Drew Edwards's Reviews > Lady Chatterley's Lover

Lady Chatterley's Lover by D.H. Lawrence
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's review
Aug 18, 2008

it was ok
Read in August, 2008

I found Lady Chatterley's Lover too didactic for my tastes. Lawrence asks the tired question of where one can find authenticity and fulfillment in the stifling modern world, and returns the tired answer of "the body." He is able to make a novel out of this idea only because he approaches it by way of his own misogyny. Consider this passage from the book's beginning pages:

"A woman could take a man without really giving herself away. Certainly she could take him without giving herself into his power. Rather she could use this sex thing to have power over him. For she only had to hold herself back in sexual intercourse, and let him finish and expend himself without herself coming to the crisis: and then she could prolong the connection and achieve her orgasm and her crisis while he was merely her tool."

Here, the man loses the game of sex because he desires the individual woman in her specific body, while the woman desires him, if at all, as an industrial "interchangeable part," rather than as an individual. Connie accomplishes an inversion of this perceived power relationship when she desires Mellors individually, and thus finds her authentic fulfillment through their physical relationship. This places the man, as it were, back on top.

This power dynamic can go both ways, of course: a woman may easily be frustrated in her desire for a man, and may find herself at a disadvantage. Lawrence describes these sexual roles from a decidedly male perspective. He does not hate women because he thinks them mean or low; he hates them because they will not accept his love and desire. Although he may love and desire women genuinely and tenderly, the fulfillment of his desires would mean unpleasantness or violence to one who did not share them. He dislikes women for the same reason one may dislike a standoffish cat. Lawrence resolves this conflict by the assertion that women ought to learn to be more passionate lovers, and furthermore, that through this they can find happiness. By their lack of desire and enjoyment they are not only hurting men; they are hurting themselves. In this, we can see the assumption that underlies Lawrence's misogyny: women are choosing not to be attracted to men, and they are doing so in order to have power over them. Lawrence's misogyny is based in a negative moral evaluation of a woman's aesthetic taste.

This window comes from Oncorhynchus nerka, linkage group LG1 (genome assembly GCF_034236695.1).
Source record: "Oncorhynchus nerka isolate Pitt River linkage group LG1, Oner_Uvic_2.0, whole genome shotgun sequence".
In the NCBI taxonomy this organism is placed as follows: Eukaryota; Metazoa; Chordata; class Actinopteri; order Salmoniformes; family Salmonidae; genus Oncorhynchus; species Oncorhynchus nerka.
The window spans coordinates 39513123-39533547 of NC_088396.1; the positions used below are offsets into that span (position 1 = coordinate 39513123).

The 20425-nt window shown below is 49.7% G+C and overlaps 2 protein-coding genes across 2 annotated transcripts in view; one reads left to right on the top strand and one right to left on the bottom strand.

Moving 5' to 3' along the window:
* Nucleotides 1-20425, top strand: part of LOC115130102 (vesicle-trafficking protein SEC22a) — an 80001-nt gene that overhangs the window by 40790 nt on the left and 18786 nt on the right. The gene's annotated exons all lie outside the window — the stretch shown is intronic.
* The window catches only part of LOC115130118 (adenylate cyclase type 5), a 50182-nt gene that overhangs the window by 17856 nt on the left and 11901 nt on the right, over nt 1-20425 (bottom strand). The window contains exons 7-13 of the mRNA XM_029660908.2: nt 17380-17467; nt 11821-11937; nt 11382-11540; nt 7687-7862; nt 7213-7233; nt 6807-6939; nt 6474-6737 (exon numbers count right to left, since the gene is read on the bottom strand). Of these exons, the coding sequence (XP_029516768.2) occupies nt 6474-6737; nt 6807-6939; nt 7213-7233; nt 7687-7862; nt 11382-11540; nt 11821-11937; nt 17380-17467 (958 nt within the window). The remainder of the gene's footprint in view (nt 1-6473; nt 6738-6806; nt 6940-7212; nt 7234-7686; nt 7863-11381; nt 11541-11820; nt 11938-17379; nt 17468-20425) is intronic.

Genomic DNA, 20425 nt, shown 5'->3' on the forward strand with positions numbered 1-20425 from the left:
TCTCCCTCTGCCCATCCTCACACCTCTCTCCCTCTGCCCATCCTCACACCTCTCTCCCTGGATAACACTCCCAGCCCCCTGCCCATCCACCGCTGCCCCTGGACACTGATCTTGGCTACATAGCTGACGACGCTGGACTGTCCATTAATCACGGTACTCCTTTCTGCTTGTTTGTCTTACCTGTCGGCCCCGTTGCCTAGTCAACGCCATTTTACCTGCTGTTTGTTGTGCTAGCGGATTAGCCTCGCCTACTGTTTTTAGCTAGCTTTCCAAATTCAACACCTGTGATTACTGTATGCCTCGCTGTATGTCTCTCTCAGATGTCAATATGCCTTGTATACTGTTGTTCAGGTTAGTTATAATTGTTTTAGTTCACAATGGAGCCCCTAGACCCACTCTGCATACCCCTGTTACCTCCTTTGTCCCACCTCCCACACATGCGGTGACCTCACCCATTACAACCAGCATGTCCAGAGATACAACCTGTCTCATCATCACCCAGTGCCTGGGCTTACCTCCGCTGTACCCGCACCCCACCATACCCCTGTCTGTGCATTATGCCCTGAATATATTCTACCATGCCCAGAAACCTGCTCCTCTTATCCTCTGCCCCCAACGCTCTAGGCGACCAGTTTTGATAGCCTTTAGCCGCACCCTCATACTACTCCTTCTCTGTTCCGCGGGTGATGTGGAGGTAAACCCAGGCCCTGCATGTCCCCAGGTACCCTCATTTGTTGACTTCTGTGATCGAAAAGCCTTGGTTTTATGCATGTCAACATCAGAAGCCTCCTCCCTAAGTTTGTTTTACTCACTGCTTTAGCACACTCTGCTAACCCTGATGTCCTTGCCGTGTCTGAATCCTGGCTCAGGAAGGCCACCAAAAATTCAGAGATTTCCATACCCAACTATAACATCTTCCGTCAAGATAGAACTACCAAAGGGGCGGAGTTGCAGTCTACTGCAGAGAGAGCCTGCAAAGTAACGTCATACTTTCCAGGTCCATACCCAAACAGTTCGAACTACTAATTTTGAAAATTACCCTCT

In reality, of course, attraction or the lack thereof is nobody's fault. Women and men both enjoy sex and can find in it a genuine and authentic respite from the stifling modern world. However, for most people (perhaps more so in the case of the male), the vast majority of their sexual attractions are unrequited. Some, instead of acknowledging that their passions are theirs alone, hold the objects of their unrequited passions responsible for their own misery and unfulfillment.

In Lolita, Nabokov treats this conflict much more honestly and directly. Humbert's love for Dolores is an aesthetic phenomenon, divorced from the interests of its object, and its consummation is ultimately an act of cruelty. The fact that he comes to realize this, to repent, and even to love Dolly truly and tenderly by the end of the book, cannot absolve him, or at least cannot undo the cruelty and violence of the past. Considering the sound of children at play, he laments, "I knew that the hopelessly poignant thing was not Lolita's absence from my side, but the absence of her voice from that concord." This disconnect between man's aesthetic life and the realities of cruelty is one of the fundamental and tragic truths of human life, and Nabokov's masterful treatment of it is one of the many reasons I love Lolita as much as I do.

By contrast, Lawrence attempts to dissolve this conflict in a unity of passions, and what results is necessarily a fantasy. He might be said to adhere to the Neitzschean statement that "It is only as an aesthetic phenomenon that mankind and the world are eternally justified," except that his characters require no justification, as they have committed no sin. Neitzsche himself would even have acknowledged that he got it wrong in this early attempt to escape tragedy through some kind of analog to Christian justification. Lawrence refuses to either affirm his passions in the face of cruelty, or acknowledge that they may be at odds with the material interests of his object or of society. Instead, he lays blame on the object of his desires: woman.

Lawrence's writing is not bad, but is not good enough to buoy the density of this novel's material flaws.
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04/15/2016 marked as: read

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message 1: by Vicky (new) - added it

Vicky Im interested in reading this book "lady Chatterley's Lover". I have a passage from Lawerence would you like to read it because I,m not sure if it is from this book.

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